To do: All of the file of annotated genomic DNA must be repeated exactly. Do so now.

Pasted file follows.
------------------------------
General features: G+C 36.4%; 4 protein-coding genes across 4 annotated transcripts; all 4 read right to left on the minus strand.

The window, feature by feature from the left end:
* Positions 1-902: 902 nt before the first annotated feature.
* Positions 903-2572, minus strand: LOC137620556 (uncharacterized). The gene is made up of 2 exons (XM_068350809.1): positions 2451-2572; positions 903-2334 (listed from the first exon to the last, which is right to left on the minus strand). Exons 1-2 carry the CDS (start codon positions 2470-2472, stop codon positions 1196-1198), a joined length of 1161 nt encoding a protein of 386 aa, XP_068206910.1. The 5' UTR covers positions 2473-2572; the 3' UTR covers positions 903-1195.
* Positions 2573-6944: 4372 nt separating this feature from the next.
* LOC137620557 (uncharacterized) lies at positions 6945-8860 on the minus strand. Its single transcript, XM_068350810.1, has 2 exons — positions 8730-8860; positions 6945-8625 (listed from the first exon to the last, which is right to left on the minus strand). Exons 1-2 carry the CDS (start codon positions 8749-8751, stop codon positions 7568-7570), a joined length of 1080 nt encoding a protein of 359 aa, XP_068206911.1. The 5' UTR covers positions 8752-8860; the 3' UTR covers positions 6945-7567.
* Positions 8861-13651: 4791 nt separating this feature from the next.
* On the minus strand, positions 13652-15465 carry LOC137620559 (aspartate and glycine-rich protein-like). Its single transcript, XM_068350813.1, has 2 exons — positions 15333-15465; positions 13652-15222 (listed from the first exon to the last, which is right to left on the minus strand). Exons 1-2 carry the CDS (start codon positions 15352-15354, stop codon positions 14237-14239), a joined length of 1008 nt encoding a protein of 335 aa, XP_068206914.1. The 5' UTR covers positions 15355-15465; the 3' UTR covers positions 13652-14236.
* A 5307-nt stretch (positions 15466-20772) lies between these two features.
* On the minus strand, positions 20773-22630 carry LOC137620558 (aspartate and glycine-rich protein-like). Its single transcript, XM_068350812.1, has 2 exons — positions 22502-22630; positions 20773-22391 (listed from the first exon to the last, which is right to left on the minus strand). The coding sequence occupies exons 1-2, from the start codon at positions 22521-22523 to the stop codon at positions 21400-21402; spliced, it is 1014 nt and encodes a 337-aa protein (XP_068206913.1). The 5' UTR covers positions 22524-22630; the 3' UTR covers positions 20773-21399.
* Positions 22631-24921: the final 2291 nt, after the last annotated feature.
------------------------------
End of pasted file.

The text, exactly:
General features: G+C 36.4%; 4 protein-coding genes across 4 annotated transcripts; all 4 read right to left on the minus strand.

The window, feature by feature from the left end:
* Positions 1-902: 902 nt before the first annotated feature.
* Positions 903-2572, minus strand: LOC137620556 (uncharacterized). The gene is made up of 2 exons (XM_068350809.1): positions 2451-2572; positions 903-2334 (listed from the first exon to the last, which is right to left on the minus strand). Exons 1-2 carry the CDS (start codon positions 2470-2472, stop codon positions 1196-1198), a joined length of 1161 nt encoding a protein of 386 aa, XP_068206910.1. The 5' UTR covers positions 2473-2572; the 3' UTR covers positions 903-1195.
* Positions 2573-6944: 4372 nt separating this feature from the next.
* LOC137620557 (uncharacterized) lies at positions 6945-8860 on the minus strand. Its single transcript, XM_068350810.1, has 2 exons — positions 8730-8860; positions 6945-8625 (listed from the first exon to the last, which is right to left on the minus strand). Exons 1-2 carry the CDS (start codon positions 8749-8751, stop codon positions 7568-7570), a joined length of 1080 nt encoding a protein of 359 aa, XP_068206911.1. The 5' UTR covers positions 8752-8860; the 3' UTR covers positions 6945-7567.
* Positions 8861-13651: 4791 nt separating this feature from the next.
* On the minus strand, positions 13652-15465 carry LOC137620559 (aspartate and glycine-rich protein-like). Its single transcript, XM_068350813.1, has 2 exons — positions 15333-15465; positions 13652-15222 (listed from the first exon to the last, which is right to left on the minus strand). Exons 1-2 carry the CDS (start codon positions 15352-15354, stop codon positions 14237-14239), a joined length of 1008 nt encoding a protein of 335 aa, XP_068206914.1. The 5' UTR covers positions 15355-15465; the 3' UTR covers positions 13652-14236.
* A 5307-nt stretch (positions 15466-20772) lies between these two features.
* On the minus strand, positions 20773-22630 carry LOC137620558 (aspartate and glycine-rich protein-like). Its single transcript, XM_068350812.1, has 2 exons — positions 22502-22630; positions 20773-22391 (listed from the first exon to the last, which is right to left on the minus strand). The coding sequence occupies exons 1-2, from the start codon at positions 22521-22523 to the stop codon at positions 21400-21402; spliced, it is 1014 nt and encodes a 337-aa protein (XP_068206913.1). The 5' UTR covers positions 22524-22630; the 3' UTR covers positions 20773-21399.
* Positions 22631-24921: the final 2291 nt, after the last annotated feature.